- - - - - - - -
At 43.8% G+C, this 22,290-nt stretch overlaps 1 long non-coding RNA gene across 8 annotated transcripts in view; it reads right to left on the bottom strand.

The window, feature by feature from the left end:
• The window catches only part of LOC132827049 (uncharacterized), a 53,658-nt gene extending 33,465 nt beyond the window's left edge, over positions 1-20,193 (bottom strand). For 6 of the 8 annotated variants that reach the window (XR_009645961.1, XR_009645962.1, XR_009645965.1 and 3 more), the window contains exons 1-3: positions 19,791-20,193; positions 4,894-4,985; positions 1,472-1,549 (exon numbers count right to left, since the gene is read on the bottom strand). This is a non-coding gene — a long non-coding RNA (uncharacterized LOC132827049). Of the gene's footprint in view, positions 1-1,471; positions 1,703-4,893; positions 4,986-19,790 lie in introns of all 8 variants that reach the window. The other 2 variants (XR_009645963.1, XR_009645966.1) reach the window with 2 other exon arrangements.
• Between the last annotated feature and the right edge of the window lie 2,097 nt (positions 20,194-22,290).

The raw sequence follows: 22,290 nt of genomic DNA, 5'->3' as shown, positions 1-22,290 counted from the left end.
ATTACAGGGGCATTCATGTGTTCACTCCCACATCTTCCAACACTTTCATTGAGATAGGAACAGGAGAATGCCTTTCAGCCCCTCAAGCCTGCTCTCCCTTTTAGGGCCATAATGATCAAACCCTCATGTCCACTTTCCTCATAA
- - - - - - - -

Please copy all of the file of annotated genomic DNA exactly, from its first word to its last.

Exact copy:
At 43.8% G+C, this 22,290-nt stretch overlaps 1 long non-coding RNA gene across 8 annotated transcripts in view; it reads right to left on the bottom strand.

The window, feature by feature from the left end:
• The window catches only part of LOC132827049 (uncharacterized), a 53,658-nt gene extending 33,465 nt beyond the window's left edge, over positions 1-20,193 (bottom strand). For 6 of the 8 annotated variants that reach the window (XR_009645961.1, XR_009645962.1, XR_009645965.1 and 3 more), the window contains exons 1-3: positions 19,791-20,193; positions 4,894-4,985; positions 1,472-1,549 (exon numbers count right to left, since the gene is read on the bottom strand). This is a non-coding gene — a long non-coding RNA (uncharacterized LOC132827049). Of the gene's footprint in view, positions 1-1,471; positions 1,703-4,893; positions 4,986-19,790 lie in introns of all 8 variants that reach the window. The other 2 variants (XR_009645963.1, XR_009645966.1) reach the window with 2 other exon arrangements.
• Between the last annotated feature and the right edge of the window lie 2,097 nt (positions 20,194-22,290).

The raw sequence follows: 22,290 nt of genomic DNA, 5'->3' as shown, positions 1-22,290 counted from the left end.
ATTACAGGGGCATTCATGTGTTCACTCCCACATCTTCCAACACTTTCATTGAGATAGGAACAGGAGAATGCCTTTCAGCCCCTCAAGCCTGCTCTCCCTTTTAGGGCCATAATGATCAAACCCTCATGTCCACTTTCCTCATAA